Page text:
Lawmakers in Mississippi has been trying to implement a law that would ban most abortions after 15 weeks of pregnancy.
“There are those who would like to believe that Roe v. Wade settled the issue of abortion once and for all,” said Attorney General Fitch. “But all it did was establish a special-rules regime for abortion jurisprudence that has left these cases out of step with other Court decisions and neutral principles of law applied by the Court. As a result, state legislatures, and the people they represent, have lacked clarity in passing laws to protect legitimate public interests, and artificial guideposts have stunted important public debate on how we, as a society, care for the dignity of women and their children. It is time for the Court to set this right and return this political debate to the political branches of government.”
As noted in the brief, rather than settle the discord established by Roe, Planned Parenthood of Southeastern Pennsylvania v. Casey made matters worse. “Caseyrecognized that Roe’s disregard for state interests had to be abandoned…. Caseytried to improve upon Roe by replacing strict scrutiny with the undue-burden standard. But that standard too defeats important state interests rather than accounts for them.
”The brief continues, “The only workable approach to accommodating the competing interests here is to return the matter to ‘legislators, not judges.’…The national fever on abortion can break only when this Court returns abortion policy to the states – where agreement is more common, compromise is more possible, and disagreement can be resolved at the ballot box.”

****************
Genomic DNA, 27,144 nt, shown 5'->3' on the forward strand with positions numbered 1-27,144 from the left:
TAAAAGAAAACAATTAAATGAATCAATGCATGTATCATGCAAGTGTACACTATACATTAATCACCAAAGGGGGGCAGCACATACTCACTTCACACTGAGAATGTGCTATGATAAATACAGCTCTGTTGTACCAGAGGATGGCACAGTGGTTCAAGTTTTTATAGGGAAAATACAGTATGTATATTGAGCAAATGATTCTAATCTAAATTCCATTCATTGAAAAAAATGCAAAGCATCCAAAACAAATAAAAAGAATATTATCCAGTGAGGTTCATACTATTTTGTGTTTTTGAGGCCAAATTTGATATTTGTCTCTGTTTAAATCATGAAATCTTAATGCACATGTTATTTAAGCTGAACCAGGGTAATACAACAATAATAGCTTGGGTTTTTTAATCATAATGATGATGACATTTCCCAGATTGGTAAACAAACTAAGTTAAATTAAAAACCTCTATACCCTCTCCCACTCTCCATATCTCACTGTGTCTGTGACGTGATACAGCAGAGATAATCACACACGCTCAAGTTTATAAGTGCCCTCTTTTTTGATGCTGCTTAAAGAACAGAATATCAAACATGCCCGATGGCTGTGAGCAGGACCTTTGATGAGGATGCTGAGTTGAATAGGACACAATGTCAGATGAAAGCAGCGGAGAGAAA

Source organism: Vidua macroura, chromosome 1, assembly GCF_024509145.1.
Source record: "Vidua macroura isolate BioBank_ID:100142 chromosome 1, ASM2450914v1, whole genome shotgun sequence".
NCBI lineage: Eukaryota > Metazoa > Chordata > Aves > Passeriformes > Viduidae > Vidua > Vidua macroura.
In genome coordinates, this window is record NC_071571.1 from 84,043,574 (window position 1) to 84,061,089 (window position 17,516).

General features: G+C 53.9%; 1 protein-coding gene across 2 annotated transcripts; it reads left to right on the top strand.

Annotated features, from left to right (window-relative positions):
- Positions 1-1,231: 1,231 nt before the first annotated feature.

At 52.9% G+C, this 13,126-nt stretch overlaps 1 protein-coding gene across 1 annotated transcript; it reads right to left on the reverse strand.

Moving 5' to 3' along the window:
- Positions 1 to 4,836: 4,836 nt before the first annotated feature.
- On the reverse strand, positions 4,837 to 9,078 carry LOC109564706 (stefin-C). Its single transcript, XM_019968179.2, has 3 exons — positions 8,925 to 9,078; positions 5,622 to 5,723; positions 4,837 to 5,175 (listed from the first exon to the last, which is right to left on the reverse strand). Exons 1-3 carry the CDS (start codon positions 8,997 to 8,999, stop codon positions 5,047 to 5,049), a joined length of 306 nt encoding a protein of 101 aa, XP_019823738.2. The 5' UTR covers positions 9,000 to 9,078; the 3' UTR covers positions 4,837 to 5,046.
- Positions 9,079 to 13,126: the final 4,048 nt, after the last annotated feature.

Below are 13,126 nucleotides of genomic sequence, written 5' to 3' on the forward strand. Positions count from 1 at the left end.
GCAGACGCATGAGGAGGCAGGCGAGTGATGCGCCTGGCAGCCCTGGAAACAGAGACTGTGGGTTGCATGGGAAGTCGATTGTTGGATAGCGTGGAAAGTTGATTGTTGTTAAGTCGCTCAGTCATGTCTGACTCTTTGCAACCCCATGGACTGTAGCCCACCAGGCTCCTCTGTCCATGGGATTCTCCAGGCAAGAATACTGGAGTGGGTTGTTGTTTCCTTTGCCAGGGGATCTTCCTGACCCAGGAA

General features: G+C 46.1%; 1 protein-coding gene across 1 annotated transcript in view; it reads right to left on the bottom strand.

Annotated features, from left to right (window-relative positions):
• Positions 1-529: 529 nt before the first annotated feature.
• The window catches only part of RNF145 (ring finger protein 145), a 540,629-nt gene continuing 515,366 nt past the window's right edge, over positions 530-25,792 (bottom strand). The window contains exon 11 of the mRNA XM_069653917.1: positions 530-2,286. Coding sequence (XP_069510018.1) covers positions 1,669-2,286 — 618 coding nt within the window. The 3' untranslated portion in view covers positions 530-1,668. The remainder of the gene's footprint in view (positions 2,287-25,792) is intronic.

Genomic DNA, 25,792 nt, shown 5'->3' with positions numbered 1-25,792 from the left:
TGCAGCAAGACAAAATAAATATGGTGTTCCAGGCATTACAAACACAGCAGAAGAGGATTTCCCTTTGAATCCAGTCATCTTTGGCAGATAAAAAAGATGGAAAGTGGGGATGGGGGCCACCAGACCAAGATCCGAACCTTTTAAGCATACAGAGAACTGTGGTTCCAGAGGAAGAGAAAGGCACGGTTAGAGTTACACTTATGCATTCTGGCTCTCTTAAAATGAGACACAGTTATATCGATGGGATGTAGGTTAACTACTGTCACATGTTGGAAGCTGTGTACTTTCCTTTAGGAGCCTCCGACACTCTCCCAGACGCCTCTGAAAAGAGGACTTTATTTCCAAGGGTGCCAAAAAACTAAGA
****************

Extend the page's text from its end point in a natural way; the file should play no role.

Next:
“With this brief, we’re simply asking the Court to affirm the right of the people to protect their legitimate interests and to provide clarity on how they may do so,” said Fitch.
In the nearly 50 years since Roe, science and society have marched forward. During this time, the viability marker has moved from 28 weeks to 22 weeks in some cases, and science will only continue to advance. “Legislatures should be able to respond to those advances, which they cannot do in the face of flawed precedents that are anchored to decades-stale views of life and health,” the brief reasons. The Attorney General asks the Court to consider the policy and cultural shifts that have occurred in the 30-50 years since Roe and Casey and argues that the precedent set in these cases, “shackle states to a view of facts that is decades out of date.
”The brief counters Casey, stating, “Many laws (largely post-dating Roe) protect equal opportunity—including prohibitions on sex and pregnancy discrimination in employment, guarantees of employment leave for pregnancy and birth, and support to offset the costs of childcare for working mothers…. Casey gives no good reason to believe that decades of advances for women rest on Roe, and evidence is to the contrary.”
“A lot has changed in five decades,” continued Fitch. “In 1973, there was little support for women who wanted a full family life and a successful career. Maternity leave was rare. Paternity leave was unheard of. The gold standard for professional success was a 9-to-5 with a corner office. The flexibility of the gig economy was a fairy tale. In these last fifty years, women have carved their own way to achieving a better balance for success in their professional and personal lives. By returning the matter of abortion policy to state legislatures, we allow a stunted debate on how we support women to flourish. It is time for the Court to let go of its hold on this important debate.